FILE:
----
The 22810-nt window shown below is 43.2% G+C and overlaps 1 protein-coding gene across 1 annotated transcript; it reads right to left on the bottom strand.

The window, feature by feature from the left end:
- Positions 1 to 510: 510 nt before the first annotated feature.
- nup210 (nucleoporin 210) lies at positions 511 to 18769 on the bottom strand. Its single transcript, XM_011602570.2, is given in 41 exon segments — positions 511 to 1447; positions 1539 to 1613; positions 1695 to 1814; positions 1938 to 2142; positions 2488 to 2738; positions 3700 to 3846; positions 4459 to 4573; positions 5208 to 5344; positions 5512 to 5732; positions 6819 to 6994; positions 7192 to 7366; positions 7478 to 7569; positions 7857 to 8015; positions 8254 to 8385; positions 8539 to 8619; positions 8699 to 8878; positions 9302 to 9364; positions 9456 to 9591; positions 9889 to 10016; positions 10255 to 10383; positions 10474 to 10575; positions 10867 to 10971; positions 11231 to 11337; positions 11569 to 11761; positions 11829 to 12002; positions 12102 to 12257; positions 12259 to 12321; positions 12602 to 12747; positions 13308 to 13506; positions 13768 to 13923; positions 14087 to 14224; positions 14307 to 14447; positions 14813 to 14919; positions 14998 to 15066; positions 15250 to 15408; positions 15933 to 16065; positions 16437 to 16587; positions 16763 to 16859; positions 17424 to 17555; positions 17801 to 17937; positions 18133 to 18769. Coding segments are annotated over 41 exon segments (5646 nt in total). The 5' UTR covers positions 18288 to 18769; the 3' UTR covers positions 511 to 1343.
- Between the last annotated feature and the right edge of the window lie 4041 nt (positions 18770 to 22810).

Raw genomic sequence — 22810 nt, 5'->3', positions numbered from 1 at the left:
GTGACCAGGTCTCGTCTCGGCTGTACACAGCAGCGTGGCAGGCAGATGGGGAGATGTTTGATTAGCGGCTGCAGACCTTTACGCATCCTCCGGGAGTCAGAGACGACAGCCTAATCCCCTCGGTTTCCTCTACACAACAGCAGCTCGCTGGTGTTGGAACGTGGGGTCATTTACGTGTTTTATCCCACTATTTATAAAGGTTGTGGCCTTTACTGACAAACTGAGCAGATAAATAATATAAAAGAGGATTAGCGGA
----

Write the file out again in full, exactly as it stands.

The 22810-nt window shown below is 43.2% G+C and overlaps 1 protein-coding gene across 1 annotated transcript; it reads right to left on the bottom strand.

The window, feature by feature from the left end:
- Positions 1 to 510: 510 nt before the first annotated feature.
- nup210 (nucleoporin 210) lies at positions 511 to 18769 on the bottom strand. Its single transcript, XM_011602570.2, is given in 41 exon segments — positions 511 to 1447; positions 1539 to 1613; positions 1695 to 1814; positions 1938 to 2142; positions 2488 to 2738; positions 3700 to 3846; positions 4459 to 4573; positions 5208 to 5344; positions 5512 to 5732; positions 6819 to 6994; positions 7192 to 7366; positions 7478 to 7569; positions 7857 to 8015; positions 8254 to 8385; positions 8539 to 8619; positions 8699 to 8878; positions 9302 to 9364; positions 9456 to 9591; positions 9889 to 10016; positions 10255 to 10383; positions 10474 to 10575; positions 10867 to 10971; positions 11231 to 11337; positions 11569 to 11761; positions 11829 to 12002; positions 12102 to 12257; positions 12259 to 12321; positions 12602 to 12747; positions 13308 to 13506; positions 13768 to 13923; positions 14087 to 14224; positions 14307 to 14447; positions 14813 to 14919; positions 14998 to 15066; positions 15250 to 15408; positions 15933 to 16065; positions 16437 to 16587; positions 16763 to 16859; positions 17424 to 17555; positions 17801 to 17937; positions 18133 to 18769. Coding segments are annotated over 41 exon segments (5646 nt in total). The 5' UTR covers positions 18288 to 18769; the 3' UTR covers positions 511 to 1343.
- Between the last annotated feature and the right edge of the window lie 4041 nt (positions 18770 to 22810).

Raw genomic sequence — 22810 nt, 5'->3', positions numbered from 1 at the left:
GTGACCAGGTCTCGTCTCGGCTGTACACAGCAGCGTGGCAGGCAGATGGGGAGATGTTTGATTAGCGGCTGCAGACCTTTACGCATCCTCCGGGAGTCAGAGACGACAGCCTAATCCCCTCGGTTTCCTCTACACAACAGCAGCTCGCTGGTGTTGGAACGTGGGGTCATTTACGTGTTTTATCCCACTATTTATAAAGGTTGTGGCCTTTACTGACAAACTGAGCAGATAAATAATATAAAAGAGGATTAGCGGA